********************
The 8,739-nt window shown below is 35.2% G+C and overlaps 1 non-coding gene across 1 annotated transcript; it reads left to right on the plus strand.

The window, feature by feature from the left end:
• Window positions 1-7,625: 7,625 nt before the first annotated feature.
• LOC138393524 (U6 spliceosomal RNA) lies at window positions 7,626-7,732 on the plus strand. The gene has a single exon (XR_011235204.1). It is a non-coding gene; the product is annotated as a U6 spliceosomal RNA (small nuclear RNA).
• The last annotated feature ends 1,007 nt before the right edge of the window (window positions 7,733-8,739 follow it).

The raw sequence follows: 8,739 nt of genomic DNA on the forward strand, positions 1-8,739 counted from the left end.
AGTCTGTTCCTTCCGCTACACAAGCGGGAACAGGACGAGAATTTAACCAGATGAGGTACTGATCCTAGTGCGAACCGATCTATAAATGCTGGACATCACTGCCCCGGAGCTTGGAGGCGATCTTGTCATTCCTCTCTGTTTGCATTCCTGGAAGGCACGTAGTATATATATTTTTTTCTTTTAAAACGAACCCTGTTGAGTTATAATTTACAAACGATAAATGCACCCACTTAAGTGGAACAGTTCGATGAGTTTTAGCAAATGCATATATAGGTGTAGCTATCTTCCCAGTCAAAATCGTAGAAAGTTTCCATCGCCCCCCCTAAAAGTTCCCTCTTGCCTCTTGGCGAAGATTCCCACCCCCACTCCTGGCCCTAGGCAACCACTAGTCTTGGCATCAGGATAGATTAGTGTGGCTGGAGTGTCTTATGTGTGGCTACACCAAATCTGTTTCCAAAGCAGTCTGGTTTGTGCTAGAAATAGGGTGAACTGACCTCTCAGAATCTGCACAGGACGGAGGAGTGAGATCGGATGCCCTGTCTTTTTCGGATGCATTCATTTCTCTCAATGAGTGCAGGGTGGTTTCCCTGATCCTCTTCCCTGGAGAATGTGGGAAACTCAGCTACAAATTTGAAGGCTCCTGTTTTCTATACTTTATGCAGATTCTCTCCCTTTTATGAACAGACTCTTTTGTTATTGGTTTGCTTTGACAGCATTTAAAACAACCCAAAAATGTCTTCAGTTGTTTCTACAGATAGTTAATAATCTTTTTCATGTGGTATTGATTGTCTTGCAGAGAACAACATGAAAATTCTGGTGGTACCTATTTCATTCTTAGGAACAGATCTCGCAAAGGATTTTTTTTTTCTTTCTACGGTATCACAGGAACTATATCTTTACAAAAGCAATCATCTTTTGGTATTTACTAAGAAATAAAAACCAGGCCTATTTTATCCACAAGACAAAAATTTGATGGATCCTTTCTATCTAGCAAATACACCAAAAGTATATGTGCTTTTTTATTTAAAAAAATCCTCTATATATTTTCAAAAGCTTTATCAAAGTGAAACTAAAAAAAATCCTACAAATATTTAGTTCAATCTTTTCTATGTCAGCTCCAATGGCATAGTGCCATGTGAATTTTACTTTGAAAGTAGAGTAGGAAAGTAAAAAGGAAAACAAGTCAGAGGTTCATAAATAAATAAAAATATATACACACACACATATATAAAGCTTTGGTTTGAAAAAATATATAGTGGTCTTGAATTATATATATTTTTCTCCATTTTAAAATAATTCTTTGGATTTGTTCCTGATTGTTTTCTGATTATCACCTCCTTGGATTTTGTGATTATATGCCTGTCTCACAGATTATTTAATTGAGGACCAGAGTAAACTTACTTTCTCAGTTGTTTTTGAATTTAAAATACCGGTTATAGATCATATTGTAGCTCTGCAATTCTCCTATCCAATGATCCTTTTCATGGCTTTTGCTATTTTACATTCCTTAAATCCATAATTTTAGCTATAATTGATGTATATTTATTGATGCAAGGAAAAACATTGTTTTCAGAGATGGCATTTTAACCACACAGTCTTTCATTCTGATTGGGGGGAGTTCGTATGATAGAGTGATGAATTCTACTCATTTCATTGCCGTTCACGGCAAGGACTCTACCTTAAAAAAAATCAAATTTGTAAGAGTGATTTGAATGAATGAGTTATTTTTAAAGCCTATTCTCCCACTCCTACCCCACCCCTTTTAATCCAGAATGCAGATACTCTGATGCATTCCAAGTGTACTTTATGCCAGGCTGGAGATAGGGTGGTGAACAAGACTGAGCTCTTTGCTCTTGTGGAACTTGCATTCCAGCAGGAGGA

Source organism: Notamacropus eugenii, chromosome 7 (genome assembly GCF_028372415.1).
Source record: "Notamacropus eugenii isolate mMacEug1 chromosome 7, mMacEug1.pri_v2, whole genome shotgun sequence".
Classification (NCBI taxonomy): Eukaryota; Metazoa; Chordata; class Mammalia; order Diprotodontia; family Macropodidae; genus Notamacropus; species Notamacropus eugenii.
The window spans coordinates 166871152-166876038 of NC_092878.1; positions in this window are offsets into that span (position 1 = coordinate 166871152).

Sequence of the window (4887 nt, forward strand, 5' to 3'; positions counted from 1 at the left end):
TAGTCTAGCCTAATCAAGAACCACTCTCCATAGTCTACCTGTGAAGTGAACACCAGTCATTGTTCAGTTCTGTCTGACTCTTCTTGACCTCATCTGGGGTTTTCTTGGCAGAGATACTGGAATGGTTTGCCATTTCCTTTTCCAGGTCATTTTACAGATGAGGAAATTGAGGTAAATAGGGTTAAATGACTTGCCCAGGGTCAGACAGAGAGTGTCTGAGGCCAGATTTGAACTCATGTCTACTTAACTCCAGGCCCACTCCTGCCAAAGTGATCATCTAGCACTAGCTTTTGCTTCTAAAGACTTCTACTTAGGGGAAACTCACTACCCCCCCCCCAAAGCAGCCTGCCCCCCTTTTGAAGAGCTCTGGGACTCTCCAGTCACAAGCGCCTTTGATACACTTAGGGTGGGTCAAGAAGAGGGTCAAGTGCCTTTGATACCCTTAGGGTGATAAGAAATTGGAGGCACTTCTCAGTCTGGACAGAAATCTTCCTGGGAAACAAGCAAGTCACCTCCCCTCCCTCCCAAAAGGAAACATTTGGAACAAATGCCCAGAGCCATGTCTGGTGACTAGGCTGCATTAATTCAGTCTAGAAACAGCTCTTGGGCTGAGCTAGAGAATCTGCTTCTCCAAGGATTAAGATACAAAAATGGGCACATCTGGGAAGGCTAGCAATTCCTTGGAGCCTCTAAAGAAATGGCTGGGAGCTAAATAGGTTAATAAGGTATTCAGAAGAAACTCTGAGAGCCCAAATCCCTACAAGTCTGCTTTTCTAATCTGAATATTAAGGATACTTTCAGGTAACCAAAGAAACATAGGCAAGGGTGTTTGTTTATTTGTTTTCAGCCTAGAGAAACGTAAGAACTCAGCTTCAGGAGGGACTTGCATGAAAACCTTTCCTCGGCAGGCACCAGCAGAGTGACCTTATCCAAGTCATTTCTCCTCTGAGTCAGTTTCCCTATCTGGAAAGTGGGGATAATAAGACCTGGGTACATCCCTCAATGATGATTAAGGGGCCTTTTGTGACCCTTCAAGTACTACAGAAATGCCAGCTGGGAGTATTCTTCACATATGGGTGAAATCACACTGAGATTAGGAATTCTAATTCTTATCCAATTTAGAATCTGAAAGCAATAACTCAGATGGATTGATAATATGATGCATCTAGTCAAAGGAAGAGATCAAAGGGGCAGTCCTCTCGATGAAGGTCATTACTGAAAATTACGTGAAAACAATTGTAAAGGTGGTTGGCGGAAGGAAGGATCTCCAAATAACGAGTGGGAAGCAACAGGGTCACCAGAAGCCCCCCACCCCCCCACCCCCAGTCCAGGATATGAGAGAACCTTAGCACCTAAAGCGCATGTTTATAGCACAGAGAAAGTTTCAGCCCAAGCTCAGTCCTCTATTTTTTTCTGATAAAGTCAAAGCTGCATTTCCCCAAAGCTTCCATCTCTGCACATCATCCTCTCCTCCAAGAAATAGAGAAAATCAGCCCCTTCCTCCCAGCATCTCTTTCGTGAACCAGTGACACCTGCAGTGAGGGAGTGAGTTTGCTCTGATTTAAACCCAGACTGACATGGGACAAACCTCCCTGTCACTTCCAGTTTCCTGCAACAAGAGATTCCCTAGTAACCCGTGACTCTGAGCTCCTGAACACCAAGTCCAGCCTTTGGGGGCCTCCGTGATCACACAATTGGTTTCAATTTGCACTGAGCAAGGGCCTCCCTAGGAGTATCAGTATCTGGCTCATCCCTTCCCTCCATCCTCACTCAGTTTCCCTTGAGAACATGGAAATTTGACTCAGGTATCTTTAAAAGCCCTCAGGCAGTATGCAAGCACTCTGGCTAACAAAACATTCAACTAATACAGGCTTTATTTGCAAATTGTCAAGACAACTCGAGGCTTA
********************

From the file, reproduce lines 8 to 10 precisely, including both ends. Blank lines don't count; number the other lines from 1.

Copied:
Source organism: Notamacropus eugenii, chromosome 7 (genome assembly GCF_028372415.1).
Source record: "Notamacropus eugenii isolate mMacEug1 chromosome 7, mMacEug1.pri_v2, whole genome shotgun sequence".
Classification (NCBI taxonomy): Eukaryota; Metazoa; Chordata; class Mammalia; order Diprotodontia; family Macropodidae; genus Notamacropus; species Notamacropus eugenii.